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Séminaire Laura Rodriguez-Arriaga

Mechanics of Model Biomembranes


Laura R. Arriaga

Laboratoire de Physique des Solides
CNRS et Université Paris-Sud, Orsay

My Ph.D thesis addressed the question of the first principles underlying the mechanical behavior of biomembranes, i.e., the microscopic origin of the characteristic elasticity and fluidity of lipid bilayers and how it manifests in terms of structure and dynamics. With the necessary reference to the classical Fluid Mosaic Model [1] where mosaicity must be understood as heterogeneity, a direct consequence of the compositional richness of the membrane, our starting hypothesis assigned a structural and mechano-functional role to the lipid composition and distribution of the membrane. In particular, the so-called lipid rafts [2] were identified as the structural key elements and cholesterol, the main component in eukaryotic membranes, as the fundamental ingredient in the regulation of membrane fluidity and rigidity.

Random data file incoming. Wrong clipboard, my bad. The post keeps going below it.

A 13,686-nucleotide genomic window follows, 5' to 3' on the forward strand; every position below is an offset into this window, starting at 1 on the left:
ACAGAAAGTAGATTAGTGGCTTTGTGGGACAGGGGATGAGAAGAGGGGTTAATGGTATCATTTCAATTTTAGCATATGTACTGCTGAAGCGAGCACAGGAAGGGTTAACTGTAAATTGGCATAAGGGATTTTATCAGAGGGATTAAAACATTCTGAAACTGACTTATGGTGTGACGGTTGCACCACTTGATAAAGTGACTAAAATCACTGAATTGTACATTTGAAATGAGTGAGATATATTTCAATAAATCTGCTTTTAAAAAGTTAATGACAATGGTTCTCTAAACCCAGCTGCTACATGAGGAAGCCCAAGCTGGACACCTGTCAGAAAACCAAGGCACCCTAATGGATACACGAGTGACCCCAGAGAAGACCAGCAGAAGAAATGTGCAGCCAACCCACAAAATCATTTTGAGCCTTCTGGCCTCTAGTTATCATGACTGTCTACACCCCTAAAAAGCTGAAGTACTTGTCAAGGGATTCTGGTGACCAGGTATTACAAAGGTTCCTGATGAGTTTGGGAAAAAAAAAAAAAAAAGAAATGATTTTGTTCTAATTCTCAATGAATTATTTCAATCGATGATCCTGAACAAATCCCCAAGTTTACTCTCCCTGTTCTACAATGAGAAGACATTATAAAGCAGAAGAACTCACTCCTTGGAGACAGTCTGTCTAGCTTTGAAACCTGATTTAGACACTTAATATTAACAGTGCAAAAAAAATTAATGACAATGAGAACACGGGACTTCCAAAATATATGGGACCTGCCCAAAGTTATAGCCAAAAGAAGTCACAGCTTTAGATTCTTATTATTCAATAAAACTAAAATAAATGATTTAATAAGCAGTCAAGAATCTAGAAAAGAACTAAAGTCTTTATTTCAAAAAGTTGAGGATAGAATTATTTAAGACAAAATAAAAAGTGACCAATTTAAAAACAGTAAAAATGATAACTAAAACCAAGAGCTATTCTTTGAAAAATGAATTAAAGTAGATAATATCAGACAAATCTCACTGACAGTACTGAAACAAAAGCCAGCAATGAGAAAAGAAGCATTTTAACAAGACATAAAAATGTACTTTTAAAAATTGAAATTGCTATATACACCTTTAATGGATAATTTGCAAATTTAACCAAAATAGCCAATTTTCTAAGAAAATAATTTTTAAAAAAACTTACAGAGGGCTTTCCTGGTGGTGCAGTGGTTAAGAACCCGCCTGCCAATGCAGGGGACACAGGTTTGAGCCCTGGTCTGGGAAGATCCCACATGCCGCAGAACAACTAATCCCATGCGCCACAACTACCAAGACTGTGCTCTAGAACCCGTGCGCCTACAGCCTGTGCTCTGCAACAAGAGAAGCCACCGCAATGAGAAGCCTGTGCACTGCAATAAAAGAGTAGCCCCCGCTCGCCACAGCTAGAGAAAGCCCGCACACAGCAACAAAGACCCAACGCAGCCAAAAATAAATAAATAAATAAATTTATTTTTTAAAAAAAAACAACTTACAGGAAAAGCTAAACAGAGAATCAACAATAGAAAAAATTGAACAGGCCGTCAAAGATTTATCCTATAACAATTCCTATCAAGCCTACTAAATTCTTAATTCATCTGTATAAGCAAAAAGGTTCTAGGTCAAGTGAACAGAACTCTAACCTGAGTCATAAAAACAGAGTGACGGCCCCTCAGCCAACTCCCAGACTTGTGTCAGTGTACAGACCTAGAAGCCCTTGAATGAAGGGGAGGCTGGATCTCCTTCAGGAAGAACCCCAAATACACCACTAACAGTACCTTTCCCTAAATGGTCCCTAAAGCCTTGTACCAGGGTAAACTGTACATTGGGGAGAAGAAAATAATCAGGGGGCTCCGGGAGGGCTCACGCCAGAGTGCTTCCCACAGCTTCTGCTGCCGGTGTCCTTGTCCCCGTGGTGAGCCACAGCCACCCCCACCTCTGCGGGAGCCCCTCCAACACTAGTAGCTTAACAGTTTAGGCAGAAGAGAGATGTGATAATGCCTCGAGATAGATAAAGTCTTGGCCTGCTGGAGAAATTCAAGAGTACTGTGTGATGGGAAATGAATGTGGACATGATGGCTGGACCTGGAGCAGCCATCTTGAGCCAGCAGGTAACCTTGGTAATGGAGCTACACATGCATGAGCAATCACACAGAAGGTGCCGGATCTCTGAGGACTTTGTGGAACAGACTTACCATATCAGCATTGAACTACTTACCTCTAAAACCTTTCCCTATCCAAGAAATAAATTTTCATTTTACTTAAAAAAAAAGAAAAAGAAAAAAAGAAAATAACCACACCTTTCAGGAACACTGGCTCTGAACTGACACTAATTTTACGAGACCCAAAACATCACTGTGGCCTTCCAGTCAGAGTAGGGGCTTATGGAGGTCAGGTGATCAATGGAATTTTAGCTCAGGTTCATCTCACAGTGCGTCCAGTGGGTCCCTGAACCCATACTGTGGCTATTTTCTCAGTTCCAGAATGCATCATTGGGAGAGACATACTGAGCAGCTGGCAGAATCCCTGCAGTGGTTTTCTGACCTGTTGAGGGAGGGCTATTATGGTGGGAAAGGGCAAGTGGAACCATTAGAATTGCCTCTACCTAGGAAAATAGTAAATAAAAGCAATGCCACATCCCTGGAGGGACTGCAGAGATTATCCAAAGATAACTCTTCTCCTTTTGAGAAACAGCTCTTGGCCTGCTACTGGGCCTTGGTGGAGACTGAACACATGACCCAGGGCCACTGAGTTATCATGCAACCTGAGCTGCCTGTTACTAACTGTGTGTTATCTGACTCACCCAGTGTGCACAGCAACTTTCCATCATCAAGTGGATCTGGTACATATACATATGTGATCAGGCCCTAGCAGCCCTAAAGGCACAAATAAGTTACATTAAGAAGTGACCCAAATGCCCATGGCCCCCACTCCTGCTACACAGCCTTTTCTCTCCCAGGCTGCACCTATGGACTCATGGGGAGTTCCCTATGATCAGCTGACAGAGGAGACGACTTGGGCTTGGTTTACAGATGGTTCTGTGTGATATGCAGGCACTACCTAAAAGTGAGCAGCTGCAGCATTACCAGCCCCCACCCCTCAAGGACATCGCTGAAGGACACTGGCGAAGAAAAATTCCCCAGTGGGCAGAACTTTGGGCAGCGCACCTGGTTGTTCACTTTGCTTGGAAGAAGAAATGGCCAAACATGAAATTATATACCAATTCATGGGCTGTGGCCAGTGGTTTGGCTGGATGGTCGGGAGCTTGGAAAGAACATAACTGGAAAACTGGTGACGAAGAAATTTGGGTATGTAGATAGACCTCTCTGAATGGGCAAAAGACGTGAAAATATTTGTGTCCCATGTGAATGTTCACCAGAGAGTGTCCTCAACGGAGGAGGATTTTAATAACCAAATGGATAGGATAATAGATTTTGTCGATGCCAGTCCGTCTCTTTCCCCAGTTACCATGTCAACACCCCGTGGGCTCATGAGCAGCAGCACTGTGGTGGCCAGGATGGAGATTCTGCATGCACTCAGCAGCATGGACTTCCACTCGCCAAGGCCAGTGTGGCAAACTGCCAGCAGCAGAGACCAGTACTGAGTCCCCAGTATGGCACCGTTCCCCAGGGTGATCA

Two different experimental approaches were used to study the viscoelastic behavior of model biomembranes. The compressibility of each membrane leaflet was studied by oscillatory surface rheology experiments on Langmuir monolayers. In order to mimic the characteristic mosaicity of real membranes, our models were made of lipids in which phase coexistence could be induced by lateral pressure. The curvature mechanics of the complete bilayer was studied from the analysis of the shape fluctuations of unilamellar vesicles by radiation scattering techniques. Both methodologies were complementary in clarifying the coupling between the compression and the bending movements in biomembranes [3].

  1. S. J. Singer and G. L. Nicolson, Science 175, 720 (1972).
  2. K. Simons and E. Ikonen, Nature 387, 569 (1997).
  3. W. Helfrich, Z. Naturforsch. C 28, 693 (1973).